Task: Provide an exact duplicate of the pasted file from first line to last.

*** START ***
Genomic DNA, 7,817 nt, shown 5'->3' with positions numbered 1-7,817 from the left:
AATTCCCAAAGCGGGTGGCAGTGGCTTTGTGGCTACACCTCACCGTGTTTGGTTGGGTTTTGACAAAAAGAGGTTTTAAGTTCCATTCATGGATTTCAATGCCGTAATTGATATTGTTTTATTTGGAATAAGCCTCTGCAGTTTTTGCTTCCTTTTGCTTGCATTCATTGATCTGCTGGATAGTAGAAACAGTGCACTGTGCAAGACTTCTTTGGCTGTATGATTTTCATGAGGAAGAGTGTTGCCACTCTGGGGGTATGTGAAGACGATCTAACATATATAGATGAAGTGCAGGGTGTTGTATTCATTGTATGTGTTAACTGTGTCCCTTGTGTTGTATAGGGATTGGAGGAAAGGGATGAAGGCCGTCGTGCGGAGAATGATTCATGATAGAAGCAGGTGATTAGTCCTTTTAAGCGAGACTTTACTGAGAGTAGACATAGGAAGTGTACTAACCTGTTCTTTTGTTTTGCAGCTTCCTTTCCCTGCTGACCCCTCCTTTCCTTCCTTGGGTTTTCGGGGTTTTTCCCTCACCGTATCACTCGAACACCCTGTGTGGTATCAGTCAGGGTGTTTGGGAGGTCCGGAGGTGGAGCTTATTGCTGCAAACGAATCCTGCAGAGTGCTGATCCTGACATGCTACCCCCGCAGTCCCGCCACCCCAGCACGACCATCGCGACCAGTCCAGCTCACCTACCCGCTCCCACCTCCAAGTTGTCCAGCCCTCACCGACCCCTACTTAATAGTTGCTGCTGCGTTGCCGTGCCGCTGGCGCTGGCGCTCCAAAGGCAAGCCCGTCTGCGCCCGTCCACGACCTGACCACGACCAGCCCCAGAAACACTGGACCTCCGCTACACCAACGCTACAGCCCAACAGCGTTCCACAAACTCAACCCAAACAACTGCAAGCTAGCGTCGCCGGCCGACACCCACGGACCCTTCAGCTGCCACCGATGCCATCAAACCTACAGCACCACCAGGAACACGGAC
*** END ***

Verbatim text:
Genomic DNA, 7,817 nt, shown 5'->3' with positions numbered 1-7,817 from the left:
AATTCCCAAAGCGGGTGGCAGTGGCTTTGTGGCTACACCTCACCGTGTTTGGTTGGGTTTTGACAAAAAGAGGTTTTAAGTTCCATTCATGGATTTCAATGCCGTAATTGATATTGTTTTATTTGGAATAAGCCTCTGCAGTTTTTGCTTCCTTTTGCTTGCATTCATTGATCTGCTGGATAGTAGAAACAGTGCACTGTGCAAGACTTCTTTGGCTGTATGATTTTCATGAGGAAGAGTGTTGCCACTCTGGGGGTATGTGAAGACGATCTAACATATATAGATGAAGTGCAGGGTGTTGTATTCATTGTATGTGTTAACTGTGTCCCTTGTGTTGTATAGGGATTGGAGGAAAGGGATGAAGGCCGTCGTGCGGAGAATGATTCATGATAGAAGCAGGTGATTAGTCCTTTTAAGCGAGACTTTACTGAGAGTAGACATAGGAAGTGTACTAACCTGTTCTTTTGTTTTGCAGCTTCCTTTCCCTGCTGACCCCTCCTTTCCTTCCTTGGGTTTTCGGGGTTTTTCCCTCACCGTATCACTCGAACACCCTGTGTGGTATCAGTCAGGGTGTTTGGGAGGTCCGGAGGTGGAGCTTATTGCTGCAAACGAATCCTGCAGAGTGCTGATCCTGACATGCTACCCCCGCAGTCCCGCCACCCCAGCACGACCATCGCGACCAGTCCAGCTCACCTACCCGCTCCCACCTCCAAGTTGTCCAGCCCTCACCGACCCCTACTTAATAGTTGCTGCTGCGTTGCCGTGCCGCTGGCGCTGGCGCTCCAAAGGCAAGCCCGTCTGCGCCCGTCCACGACCTGACCACGACCAGCCCCAGAAACACTGGACCTCCGCTACACCAACGCTACAGCCCAACAGCGTTCCACAAACTCAACCCAAACAACTGCAAGCTAGCGTCGCCGGCCGACACCCACGGACCCTTCAGCTGCCACCGATGCCATCAAACCTACAGCACCACCAGGAACACGGAC